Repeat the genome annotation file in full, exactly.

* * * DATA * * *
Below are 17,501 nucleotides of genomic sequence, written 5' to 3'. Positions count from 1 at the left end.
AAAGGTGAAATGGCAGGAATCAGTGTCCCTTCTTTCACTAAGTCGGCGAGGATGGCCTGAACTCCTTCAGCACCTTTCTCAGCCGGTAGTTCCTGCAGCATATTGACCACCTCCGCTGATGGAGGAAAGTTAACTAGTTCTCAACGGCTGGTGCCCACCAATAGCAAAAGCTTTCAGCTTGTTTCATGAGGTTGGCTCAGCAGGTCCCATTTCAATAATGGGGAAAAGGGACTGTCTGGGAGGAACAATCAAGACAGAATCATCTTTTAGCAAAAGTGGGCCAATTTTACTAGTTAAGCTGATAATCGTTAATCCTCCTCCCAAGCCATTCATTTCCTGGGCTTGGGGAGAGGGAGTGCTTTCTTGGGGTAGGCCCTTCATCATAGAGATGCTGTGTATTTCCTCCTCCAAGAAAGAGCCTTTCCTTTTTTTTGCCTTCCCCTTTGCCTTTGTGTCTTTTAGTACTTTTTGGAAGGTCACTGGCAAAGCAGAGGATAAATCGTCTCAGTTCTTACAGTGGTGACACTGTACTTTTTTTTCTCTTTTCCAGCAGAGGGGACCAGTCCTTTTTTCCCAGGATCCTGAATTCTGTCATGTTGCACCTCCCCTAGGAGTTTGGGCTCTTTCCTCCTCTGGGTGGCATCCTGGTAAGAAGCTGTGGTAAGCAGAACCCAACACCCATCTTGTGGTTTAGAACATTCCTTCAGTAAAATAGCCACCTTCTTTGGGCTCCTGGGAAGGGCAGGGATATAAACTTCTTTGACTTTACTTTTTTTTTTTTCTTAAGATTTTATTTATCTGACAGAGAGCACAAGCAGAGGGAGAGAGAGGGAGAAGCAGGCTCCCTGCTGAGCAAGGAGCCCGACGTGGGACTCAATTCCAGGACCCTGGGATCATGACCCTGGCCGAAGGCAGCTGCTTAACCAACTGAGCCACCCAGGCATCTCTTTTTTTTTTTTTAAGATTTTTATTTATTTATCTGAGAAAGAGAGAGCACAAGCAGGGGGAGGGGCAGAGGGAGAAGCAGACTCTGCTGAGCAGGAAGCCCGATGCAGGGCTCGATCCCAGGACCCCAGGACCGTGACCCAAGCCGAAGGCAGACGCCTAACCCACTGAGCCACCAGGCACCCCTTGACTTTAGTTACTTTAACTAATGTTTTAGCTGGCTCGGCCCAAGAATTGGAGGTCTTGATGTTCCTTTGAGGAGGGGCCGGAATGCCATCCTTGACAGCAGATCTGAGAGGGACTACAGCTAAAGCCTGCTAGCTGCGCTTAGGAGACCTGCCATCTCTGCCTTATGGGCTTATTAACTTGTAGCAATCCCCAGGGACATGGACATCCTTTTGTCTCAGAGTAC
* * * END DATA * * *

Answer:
Below are 17,501 nucleotides of genomic sequence, written 5' to 3'. Positions count from 1 at the left end.
AAAGGTGAAATGGCAGGAATCAGTGTCCCTTCTTTCACTAAGTCGGCGAGGATGGCCTGAACTCCTTCAGCACCTTTCTCAGCCGGTAGTTCCTGCAGCATATTGACCACCTCCGCTGATGGAGGAAAGTTAACTAGTTCTCAACGGCTGGTGCCCACCAATAGCAAAAGCTTTCAGCTTGTTTCATGAGGTTGGCTCAGCAGGTCCCATTTCAATAATGGGGAAAAGGGACTGTCTGGGAGGAACAATCAAGACAGAATCATCTTTTAGCAAAAGTGGGCCAATTTTACTAGTTAAGCTGATAATCGTTAATCCTCCTCCCAAGCCATTCATTTCCTGGGCTTGGGGAGAGGGAGTGCTTTCTTGGGGTAGGCCCTTCATCATAGAGATGCTGTGTATTTCCTCCTCCAAGAAAGAGCCTTTCCTTTTTTTTGCCTTCCCCTTTGCCTTTGTGTCTTTTAGTACTTTTTGGAAGGTCACTGGCAAAGCAGAGGATAAATCGTCTCAGTTCTTACAGTGGTGACACTGTACTTTTTTTTCTCTTTTCCAGCAGAGGGGACCAGTCCTTTTTTCCCAGGATCCTGAATTCTGTCATGTTGCACCTCCCCTAGGAGTTTGGGCTCTTTCCTCCTCTGGGTGGCATCCTGGTAAGAAGCTGTGGTAAGCAGAACCCAACACCCATCTTGTGGTTTAGAACATTCCTTCAGTAAAATAGCCACCTTCTTTGGGCTCCTGGGAAGGGCAGGGATATAAACTTCTTTGACTTTACTTTTTTTTTTTTCTTAAGATTTTATTTATCTGACAGAGAGCACAAGCAGAGGGAGAGAGAGGGAGAAGCAGGCTCCCTGCTGAGCAAGGAGCCCGACGTGGGACTCAATTCCAGGACCCTGGGATCATGACCCTGGCCGAAGGCAGCTGCTTAACCAACTGAGCCACCCAGGCATCTCTTTTTTTTTTTTTAAGATTTTTATTTATTTATCTGAGAAAGAGAGAGCACAAGCAGGGGGAGGGGCAGAGGGAGAAGCAGACTCTGCTGAGCAGGAAGCCCGATGCAGGGCTCGATCCCAGGACCCCAGGACCGTGACCCAAGCCGAAGGCAGACGCCTAACCCACTGAGCCACCAGGCACCCCTTGACTTTAGTTACTTTAACTAATGTTTTAGCTGGCTCGGCCCAAGAATTGGAGGTCTTGATGTTCCTTTGAGGAGGGGCCGGAATGCCATCCTTGACAGCAGATCTGAGAGGGACTACAGCTAAAGCCTGCTAGCTGCGCTTAGGAGACCTGCCATCTCTGCCTTATGGGCTTATTAACTTGTAGCAATCCCCAGGGACATGGACATCCTTTTGTCTCAGAGTAC